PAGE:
City Council passes paid sick leave bill

May 8, 2013 Terence Cullen
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City legislators voted today to rectify the New York’s policy on paid sick leave, and now have enough support to override a veto from the mayor’s office.

Councilmembers voted 45-3 on the bill that would require businesses with 20 or more employees to give at least five paid sick days per worker beginning next April. Starting in October 2015, businesses with 15 or more workers will have to do the same.

The bill also guarantees unpaid sick days to all New York workers, despite the size of their company or business.

You can read the bill here, or a summary here.

City Council Speaker Christine Quinn, a mayoral candidate, joined councilmembers in helping to broker the deal in its current incarnation, after opposing the parameters originally put forth.

Among those who have long supported paid sick leave was Manhattan Councilmember Gale A. Brewer, who began pushing for the law in 2010.

Councilmember Brad Lander agreed, stating that the Earned Sick Time Act “will make our city a fairer, more compassionate place to live and work.”

“A few days will make a difference for real people.” said Lander, who represents parts of Park Slope, Carroll Gardens, Windsor Terrace, and Kensington. “New Yorkers like Emilio Palaguachi, who lost his job when he took a sick day. Or Martin Gonzalez, who had to choose between taking care of his health and his paycheck.”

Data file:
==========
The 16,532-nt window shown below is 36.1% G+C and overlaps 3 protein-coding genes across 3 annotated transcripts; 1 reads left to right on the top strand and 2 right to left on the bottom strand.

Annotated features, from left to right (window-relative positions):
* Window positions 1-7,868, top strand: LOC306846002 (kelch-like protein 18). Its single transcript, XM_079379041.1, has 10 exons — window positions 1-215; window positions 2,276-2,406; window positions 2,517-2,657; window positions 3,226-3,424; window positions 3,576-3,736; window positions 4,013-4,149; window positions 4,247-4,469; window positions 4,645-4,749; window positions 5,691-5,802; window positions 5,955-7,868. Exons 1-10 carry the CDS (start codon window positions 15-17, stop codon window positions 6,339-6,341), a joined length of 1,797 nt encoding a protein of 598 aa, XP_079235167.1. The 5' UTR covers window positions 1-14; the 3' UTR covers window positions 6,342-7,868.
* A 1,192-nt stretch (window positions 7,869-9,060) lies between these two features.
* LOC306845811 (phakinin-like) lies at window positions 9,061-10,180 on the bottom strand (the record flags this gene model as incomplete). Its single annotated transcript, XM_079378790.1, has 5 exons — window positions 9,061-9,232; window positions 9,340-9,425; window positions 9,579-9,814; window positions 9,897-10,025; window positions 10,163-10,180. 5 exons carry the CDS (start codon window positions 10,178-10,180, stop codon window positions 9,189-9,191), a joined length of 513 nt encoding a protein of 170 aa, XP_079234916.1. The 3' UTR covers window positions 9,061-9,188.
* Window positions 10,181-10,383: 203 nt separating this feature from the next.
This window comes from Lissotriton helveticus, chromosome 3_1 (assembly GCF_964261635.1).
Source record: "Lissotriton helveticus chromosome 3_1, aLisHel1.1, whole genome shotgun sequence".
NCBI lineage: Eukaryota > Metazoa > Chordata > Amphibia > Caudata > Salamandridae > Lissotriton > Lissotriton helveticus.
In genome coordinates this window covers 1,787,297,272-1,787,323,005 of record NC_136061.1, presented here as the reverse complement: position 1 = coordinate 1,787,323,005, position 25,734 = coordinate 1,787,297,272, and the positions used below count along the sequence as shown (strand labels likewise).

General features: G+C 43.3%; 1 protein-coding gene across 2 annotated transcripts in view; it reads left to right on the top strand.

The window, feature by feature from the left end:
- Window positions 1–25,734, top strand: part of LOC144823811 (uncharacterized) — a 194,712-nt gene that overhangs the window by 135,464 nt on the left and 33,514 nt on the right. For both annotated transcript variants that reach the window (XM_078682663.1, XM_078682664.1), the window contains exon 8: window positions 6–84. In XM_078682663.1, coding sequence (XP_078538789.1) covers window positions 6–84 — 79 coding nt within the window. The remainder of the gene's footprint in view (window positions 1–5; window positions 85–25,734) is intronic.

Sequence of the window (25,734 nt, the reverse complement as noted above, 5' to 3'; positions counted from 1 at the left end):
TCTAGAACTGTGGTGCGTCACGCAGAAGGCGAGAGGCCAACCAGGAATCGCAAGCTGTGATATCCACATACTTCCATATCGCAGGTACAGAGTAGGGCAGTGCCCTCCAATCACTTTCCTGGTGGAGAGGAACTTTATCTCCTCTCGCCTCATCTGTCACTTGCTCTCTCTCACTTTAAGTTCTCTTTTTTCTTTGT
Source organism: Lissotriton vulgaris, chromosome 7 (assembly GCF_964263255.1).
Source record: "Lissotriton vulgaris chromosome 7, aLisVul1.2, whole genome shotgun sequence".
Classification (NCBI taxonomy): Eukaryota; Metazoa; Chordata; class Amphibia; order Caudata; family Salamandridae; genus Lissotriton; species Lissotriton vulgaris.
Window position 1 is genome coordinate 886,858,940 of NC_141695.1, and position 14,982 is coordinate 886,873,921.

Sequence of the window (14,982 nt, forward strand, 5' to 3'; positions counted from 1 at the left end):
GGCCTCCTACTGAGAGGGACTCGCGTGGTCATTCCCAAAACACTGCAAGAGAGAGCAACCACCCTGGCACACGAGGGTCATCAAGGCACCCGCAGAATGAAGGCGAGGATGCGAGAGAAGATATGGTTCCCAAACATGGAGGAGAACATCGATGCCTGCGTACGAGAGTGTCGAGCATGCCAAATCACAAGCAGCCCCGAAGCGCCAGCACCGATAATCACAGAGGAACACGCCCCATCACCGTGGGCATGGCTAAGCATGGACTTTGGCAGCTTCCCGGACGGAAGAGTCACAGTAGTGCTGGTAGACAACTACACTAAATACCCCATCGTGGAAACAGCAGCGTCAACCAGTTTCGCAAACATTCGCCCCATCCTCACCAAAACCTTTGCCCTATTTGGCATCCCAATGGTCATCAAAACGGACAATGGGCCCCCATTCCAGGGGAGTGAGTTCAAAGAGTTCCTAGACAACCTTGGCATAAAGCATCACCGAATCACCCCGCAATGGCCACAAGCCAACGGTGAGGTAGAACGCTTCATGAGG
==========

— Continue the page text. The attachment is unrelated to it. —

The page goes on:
Mayor Michael Bloomberg has repeatedly promised to veto the bill when it comes across his desk, saying it will kill small businesses across the city.

Private sector jobs were up to one of the highest numbers in the city’s history, the mayor announced during his budget address last week. In response to the bill passing, however, Bloomberg alleged the bill would back track economic development.

The bill could cost employers other employees or other benefits as they’ll have to allocate more money toward the paid sick days.

However, Quinn, announcing the agreement between councilmembers and labor leaders in March, said the current bill is more of a balance for workers and proprietors. The bill will also be put on hold if the city’s economy takes a downturn in the time in between.

Reporting contributed by Heather J. Chin.

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